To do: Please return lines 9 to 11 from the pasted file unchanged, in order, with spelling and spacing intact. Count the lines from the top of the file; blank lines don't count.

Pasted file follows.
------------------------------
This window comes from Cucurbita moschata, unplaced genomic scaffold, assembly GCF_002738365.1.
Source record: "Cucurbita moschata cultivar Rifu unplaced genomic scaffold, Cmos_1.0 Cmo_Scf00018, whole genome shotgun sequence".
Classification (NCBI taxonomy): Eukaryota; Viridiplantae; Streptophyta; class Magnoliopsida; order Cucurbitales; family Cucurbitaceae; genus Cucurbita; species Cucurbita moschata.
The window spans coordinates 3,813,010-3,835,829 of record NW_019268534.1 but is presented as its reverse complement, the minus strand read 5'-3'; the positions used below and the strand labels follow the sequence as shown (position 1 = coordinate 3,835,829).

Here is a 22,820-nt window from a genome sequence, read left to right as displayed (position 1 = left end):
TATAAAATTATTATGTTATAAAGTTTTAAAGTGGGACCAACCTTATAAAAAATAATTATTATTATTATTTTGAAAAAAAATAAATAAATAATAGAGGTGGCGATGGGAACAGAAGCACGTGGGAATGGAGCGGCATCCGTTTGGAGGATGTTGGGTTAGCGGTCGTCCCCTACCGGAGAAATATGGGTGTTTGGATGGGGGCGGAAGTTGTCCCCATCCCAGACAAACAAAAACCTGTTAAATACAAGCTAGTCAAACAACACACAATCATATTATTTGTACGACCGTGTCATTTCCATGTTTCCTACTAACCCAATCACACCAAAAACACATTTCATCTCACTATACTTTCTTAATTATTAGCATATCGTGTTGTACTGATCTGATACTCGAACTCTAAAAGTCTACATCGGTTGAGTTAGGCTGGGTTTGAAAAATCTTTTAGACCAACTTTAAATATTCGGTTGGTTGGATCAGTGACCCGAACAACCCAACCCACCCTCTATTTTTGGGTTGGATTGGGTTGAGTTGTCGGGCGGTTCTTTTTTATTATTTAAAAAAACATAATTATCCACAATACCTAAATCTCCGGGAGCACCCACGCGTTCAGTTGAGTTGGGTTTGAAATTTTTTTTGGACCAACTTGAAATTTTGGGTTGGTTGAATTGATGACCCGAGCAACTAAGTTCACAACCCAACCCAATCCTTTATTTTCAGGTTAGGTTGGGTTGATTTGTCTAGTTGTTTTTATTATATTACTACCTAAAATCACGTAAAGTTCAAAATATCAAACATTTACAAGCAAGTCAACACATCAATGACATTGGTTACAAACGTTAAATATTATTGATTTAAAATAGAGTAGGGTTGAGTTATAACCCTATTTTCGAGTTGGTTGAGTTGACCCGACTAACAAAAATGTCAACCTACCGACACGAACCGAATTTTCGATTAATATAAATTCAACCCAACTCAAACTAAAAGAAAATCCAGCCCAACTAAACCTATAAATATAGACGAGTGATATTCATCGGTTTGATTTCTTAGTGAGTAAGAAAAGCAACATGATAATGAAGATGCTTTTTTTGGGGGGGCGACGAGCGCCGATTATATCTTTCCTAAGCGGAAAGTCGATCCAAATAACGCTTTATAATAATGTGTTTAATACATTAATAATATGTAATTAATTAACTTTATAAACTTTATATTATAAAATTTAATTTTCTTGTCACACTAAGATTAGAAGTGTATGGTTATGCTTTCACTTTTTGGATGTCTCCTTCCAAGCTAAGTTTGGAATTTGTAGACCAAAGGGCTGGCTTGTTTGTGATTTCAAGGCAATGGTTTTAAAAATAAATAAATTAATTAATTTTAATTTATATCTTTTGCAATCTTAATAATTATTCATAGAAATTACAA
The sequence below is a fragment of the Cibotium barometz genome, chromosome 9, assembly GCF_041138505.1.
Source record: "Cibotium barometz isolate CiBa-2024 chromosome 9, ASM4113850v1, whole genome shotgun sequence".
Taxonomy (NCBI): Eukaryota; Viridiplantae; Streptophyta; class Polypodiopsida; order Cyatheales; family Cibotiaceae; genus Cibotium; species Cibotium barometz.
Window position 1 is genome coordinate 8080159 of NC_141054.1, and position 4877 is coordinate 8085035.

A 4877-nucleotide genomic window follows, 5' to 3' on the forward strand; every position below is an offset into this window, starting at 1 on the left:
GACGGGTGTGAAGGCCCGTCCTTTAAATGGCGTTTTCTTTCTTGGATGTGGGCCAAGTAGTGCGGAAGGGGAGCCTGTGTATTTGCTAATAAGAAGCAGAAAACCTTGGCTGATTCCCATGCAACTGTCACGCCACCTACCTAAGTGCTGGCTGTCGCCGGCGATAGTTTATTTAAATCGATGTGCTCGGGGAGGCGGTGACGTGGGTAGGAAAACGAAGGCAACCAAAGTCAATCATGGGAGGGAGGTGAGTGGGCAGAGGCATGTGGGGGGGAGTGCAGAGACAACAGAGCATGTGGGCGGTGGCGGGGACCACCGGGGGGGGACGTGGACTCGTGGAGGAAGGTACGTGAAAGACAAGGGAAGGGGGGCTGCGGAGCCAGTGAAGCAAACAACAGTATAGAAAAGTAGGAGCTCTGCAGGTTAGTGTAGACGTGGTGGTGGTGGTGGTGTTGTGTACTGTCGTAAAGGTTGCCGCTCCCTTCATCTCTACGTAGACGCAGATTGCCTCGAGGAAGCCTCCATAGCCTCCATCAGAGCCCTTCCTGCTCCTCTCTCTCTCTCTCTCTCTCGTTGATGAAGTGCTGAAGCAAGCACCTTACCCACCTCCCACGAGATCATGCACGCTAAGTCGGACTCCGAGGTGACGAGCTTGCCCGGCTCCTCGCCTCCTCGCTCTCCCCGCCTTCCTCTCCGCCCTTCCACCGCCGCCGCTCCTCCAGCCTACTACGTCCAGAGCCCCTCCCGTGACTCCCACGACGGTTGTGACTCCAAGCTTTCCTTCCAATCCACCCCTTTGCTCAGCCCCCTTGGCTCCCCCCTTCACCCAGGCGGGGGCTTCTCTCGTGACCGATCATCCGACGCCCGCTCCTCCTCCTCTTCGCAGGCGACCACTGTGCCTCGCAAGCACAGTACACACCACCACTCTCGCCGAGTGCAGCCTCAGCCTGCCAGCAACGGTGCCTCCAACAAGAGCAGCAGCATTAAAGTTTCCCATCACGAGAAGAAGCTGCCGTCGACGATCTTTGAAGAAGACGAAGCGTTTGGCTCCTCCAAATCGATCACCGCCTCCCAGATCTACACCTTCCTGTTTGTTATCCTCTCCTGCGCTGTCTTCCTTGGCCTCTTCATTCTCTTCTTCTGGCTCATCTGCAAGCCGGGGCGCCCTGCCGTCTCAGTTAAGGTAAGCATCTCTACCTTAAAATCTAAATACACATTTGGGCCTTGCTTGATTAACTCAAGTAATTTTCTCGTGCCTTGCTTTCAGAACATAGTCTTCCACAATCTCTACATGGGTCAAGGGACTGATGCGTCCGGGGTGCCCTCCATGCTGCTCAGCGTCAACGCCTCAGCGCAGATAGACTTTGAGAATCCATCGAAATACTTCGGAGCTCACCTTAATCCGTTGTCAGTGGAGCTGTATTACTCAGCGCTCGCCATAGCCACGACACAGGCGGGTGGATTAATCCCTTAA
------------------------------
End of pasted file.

Taxonomy (NCBI): Eukaryota; Viridiplantae; Streptophyta; class Polypodiopsida; order Cyatheales; family Cibotiaceae; genus Cibotium; species Cibotium barometz.
Window position 1 is genome coordinate 8080159 of NC_141054.1, and position 4877 is coordinate 8085035.

A 4877-nucleotide genomic window follows, 5' to 3' on the forward strand; every position below is an offset into this window, starting at 1 on the left: